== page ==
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Are Prescription Drug Vending Machines Coming To A Mall Near You?

How much of medical care will be automated in the future? How much of medical care will be automated in the future?

 

A trip to the mall may score you some new clothes, DVDs, shoes, or perhaps a haircut and manicure. But what if, while munching on that Cinnabon or soft pretzel, you could also pick up your cholesterol medication from the vending machine nearby? If the FDA has its way, their "Patient Kiosks" will be popping up in public places around the country, allowing individuals to purchase prescription medications without ever visiting a doctor or pharmacy.


Proponents of these drug vending machines argue that allowing people to get their medications without seeing a doctor will provide much-needed medications to uninsured and low-income people who would otherwise go without, and also lower insurance costs by decreasing the number of doctor visits that companies have to cover. For people who are responsible about their health care and medications, the Kiosks could save an arbitrary trip to the doctor just to obtain a refill on an already-used drug.

However, FDA Patient Kiosks are not just for refills, which can typically be obtained --for anything other than high-level controlled substances, which will also not be available in the kiosks (so don't get too excited)-- by asking your pharmacy to contact your doctor. We are expected to visit our doctor on a regular basis because that is the best thing for us; studies have shown that preventative visits are the best way to stay healthy and diagnose possible health issues early.

Aside from basic issues of safety, opponents of patient kiosks also argue that an overmedicated society is unhealthy because it conditions us to look only at quick fixes to our health problems, like taking a pill to lower our cholesterol or blood pressure when perhaps diet and exercise would be sufficient, and would improve overall condition as well.


At the FDA Patient Kiosks, patients will answer some health-related questions, after which they receive diagnoses and care recommendations, plus the medications recommended for treatment, like WebMD with a built-in pharmacy. This, opponents of the Kiosks argue, is not a suitable replacement for visiting the doctor, and could cause a variety of negative responses from increased side effects and unanticipated drug interactions to improper diagnoses. A machine cannot possibly take the place of a licensed physician.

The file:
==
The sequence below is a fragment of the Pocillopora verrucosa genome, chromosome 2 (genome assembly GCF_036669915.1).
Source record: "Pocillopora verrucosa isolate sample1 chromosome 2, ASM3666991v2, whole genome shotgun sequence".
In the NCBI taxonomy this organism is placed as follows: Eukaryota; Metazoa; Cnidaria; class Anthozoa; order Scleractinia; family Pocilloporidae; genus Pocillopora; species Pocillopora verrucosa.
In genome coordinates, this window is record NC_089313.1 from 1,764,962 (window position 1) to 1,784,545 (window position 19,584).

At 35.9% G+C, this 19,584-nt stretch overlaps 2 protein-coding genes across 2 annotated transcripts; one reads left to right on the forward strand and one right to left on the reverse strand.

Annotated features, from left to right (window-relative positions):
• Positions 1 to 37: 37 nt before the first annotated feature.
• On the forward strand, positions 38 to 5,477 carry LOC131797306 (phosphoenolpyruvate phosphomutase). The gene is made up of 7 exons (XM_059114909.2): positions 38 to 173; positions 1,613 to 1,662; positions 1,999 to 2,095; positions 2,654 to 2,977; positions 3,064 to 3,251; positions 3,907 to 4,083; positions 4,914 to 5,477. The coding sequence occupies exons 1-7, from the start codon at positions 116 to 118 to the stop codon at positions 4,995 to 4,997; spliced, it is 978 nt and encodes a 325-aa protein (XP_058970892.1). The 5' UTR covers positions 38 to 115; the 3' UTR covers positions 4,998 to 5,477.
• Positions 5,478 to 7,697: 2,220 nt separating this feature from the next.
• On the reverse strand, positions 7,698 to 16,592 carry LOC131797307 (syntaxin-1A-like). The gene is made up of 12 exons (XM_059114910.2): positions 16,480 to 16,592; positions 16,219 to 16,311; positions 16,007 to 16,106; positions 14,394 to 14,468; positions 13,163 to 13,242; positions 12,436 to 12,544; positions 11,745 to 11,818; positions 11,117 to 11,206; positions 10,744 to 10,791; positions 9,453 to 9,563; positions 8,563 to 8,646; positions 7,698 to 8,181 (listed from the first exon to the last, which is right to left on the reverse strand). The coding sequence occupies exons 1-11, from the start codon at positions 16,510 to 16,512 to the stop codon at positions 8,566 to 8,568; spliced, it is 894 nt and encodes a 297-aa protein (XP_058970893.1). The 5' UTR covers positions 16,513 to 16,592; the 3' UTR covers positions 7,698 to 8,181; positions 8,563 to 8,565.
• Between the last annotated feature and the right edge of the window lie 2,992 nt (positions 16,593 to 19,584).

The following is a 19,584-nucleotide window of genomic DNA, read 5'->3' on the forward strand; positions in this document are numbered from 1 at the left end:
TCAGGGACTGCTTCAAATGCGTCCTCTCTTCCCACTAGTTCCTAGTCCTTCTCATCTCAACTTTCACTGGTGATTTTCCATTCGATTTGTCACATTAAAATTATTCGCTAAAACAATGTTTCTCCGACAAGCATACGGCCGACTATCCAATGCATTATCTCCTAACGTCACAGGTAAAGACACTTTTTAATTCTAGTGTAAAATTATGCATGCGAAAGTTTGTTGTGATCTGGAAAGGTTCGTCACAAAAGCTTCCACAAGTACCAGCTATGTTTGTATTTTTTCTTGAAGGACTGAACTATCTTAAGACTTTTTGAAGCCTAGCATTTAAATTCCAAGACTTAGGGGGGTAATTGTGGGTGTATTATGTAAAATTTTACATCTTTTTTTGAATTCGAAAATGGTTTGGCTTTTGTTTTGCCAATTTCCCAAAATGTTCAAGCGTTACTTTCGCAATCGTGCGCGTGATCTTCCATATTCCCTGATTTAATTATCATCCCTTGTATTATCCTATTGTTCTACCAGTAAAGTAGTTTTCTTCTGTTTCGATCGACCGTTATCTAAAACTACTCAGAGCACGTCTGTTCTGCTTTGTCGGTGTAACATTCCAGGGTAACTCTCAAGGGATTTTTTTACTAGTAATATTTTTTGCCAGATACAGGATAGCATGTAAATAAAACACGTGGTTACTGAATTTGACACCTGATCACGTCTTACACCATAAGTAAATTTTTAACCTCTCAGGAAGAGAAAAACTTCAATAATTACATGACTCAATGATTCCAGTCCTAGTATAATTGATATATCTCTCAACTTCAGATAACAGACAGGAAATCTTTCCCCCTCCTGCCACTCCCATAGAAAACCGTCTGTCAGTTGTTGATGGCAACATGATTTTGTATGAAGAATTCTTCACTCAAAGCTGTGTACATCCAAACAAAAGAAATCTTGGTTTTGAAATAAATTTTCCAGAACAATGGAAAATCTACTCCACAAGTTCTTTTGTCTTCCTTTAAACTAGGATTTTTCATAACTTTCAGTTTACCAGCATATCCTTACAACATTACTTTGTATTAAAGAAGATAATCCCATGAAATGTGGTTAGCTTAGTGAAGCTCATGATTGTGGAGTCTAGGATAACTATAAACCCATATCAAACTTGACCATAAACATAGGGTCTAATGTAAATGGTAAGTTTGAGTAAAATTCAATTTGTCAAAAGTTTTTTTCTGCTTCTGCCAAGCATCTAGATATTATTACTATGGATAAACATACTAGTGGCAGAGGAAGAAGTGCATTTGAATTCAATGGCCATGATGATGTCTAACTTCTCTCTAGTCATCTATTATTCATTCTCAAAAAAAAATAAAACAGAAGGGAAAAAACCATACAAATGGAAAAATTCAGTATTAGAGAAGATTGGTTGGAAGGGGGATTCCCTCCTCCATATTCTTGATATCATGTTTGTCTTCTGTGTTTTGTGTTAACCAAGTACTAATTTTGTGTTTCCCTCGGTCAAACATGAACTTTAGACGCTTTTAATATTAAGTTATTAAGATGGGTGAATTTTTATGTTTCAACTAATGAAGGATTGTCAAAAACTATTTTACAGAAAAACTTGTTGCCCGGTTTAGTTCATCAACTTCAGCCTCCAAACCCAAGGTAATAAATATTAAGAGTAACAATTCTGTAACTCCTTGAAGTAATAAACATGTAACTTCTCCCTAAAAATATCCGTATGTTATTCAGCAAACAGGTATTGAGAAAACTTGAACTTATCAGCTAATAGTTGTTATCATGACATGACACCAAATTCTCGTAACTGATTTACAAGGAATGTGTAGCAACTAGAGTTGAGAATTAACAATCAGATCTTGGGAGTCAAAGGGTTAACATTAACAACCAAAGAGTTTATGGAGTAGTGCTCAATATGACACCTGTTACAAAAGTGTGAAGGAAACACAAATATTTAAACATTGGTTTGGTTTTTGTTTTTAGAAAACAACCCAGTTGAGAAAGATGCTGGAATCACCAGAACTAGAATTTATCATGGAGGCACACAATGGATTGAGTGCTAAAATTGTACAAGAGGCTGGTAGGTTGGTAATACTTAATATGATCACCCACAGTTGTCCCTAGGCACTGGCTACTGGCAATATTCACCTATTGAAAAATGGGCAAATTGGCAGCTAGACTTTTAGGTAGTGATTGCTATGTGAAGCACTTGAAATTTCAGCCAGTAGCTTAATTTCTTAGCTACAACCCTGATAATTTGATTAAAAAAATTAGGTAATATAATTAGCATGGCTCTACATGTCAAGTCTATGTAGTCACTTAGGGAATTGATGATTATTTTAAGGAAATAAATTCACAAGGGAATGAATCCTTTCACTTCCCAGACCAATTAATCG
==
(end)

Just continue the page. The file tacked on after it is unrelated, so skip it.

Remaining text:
According to a recent study by Kaiser Permanente, the average American takes 11 different prescription medications, which may each have more than 70 possible side effects. Some side effects can be very harmful or life threatening, and are typically even more harmful when patients mix medications without knowing their possible interactions. The safest way to obtain prescription medications is to visit one primary care physician and one pharmacy whenever possible, especially if you take a large variety of medications. Your doctor and pharmacist can ensure that you are not going to have a bad reaction to your medications, and can recommend other options when appropriate.

Aside from basic issues of safety, opponents of patient kiosks also argue that an overmedicated society is unhealthy because it conditions us to look only at quick fixes to our health problems, like taking a pill to lower our cholesterol or blood pressure when perhaps diet and exercise would be sufficient, and would improve overall condition as well. The fact that the average American takes 11 different medications is startling, and seniors, who take more than 30 apiece, were not even included in those statistics. Perhaps we are living in what is known as a polypharmic culture, where people rely heavily on drugs and take a variety of them. Many argue that adding drug vending machines to our malls will send us further down that slope, especially when so many of us are overweight and using medications to counteract the side effects of obesity rather than getting healthy.

While medications can be life saving and immensely helpful when used appropriately, the human body in proper condition was made to regulate itself in many ways that we now expect medications to, and our pharmaceutical industry is booming. Doctors already face pharmaceutical representatives who encourage them to prescribe certain medications to their patients, and commercials for prescription drugs fill our airwaves. Opponents of Patient Kiosks feel that removing the "middle man" (your doctor) in this case is not a good thing because doctors are important in regulating their patients' medications. When we can pick up our prescriptions where we buy everything else, it commercializes health even more.

Time will only tell whether these Patient Kiosks will start popping up in malls across America, but the FDA recently held public hearings to discuss the possibility.

What do you think? Sound off in the comments section.

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Soon, machines like these could be available in malls and other public places, reducing reliance on pharmacists.
Last modified on Monday, 25 June 2012 13:38

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